Generic Quality of Life in Persons With Hearing Loss: A Review of the Recent Literature

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Abstract

Background:

It is unknown whether persons with hearing loss (HL) have reduced generic quality of life (QoL) and to what extent a hearing aid (HA) might improve QoL. The main aim of the study was to review studies about the relationship between HL and QoL. A supporting aim was to study the association between distress and HL.

Methods:

Literature databases (CINAHL, Pub Med, and Web of Science) were searched for relevant articles published from January 2000 to March 17, 2016. A primary search was performed regarding the relationship between HL, HA, and QoL (search one) followed by a supporting search about the relationship between distress/mood/anxiety and HL (search two). After removing duplications and screening the titles of the articles, the abstracts of the remaining articles were read and those that met the inclusion criteria were included.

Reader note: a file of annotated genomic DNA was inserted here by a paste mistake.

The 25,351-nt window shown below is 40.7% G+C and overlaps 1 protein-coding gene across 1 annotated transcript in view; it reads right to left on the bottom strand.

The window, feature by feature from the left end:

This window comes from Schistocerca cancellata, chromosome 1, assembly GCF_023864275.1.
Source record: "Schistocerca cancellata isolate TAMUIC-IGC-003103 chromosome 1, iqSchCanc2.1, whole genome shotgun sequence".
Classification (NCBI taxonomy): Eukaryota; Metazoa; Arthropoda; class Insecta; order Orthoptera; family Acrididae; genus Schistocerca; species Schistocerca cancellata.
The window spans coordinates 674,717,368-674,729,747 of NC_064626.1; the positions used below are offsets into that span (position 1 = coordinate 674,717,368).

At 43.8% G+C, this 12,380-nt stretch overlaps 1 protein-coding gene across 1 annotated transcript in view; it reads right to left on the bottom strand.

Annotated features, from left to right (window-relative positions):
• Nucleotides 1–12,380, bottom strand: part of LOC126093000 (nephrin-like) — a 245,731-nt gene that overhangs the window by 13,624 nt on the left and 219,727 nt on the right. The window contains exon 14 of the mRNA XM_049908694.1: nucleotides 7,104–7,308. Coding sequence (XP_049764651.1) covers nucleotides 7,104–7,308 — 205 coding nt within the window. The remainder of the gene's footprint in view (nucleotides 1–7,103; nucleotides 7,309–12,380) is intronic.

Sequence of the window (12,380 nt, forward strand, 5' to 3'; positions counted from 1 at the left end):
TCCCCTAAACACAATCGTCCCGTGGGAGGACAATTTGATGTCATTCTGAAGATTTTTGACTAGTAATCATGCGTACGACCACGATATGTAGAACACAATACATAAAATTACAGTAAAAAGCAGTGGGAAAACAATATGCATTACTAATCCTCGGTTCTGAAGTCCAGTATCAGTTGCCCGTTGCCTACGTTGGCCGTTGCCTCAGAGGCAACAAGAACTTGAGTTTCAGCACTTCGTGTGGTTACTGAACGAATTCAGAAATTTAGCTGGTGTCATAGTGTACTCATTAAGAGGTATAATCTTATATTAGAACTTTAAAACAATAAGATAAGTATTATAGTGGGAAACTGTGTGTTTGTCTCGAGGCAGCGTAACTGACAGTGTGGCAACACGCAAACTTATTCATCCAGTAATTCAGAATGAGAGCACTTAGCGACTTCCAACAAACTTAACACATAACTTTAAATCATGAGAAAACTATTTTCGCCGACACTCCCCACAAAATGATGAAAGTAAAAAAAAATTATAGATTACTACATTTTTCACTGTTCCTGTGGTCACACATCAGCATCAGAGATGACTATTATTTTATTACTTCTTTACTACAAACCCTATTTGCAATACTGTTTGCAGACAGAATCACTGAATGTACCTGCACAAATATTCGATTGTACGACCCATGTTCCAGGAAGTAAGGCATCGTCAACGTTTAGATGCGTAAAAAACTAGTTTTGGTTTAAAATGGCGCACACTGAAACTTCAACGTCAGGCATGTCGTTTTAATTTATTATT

Results:

The two searches yielded a total of 4,188 journal articles. Twenty journal articles were included in the present review: 13 from search one, and 7 from search two. The literature shows distressed persons tend to have a lowered generic QoL. Some studies suggest an improved generic QoL following the use of HA. Other studies suggest that HA use is one of several possible factors that contribute to improved generic QoL.

Conclusion:

Most of the studies suggest that HL is associated with reduced generic QoL. Using HA seems to improve general QoL. Further research is needed to explore the relationship between HL and generic QoL, in addition to the importance of influencing variables on this relationship.

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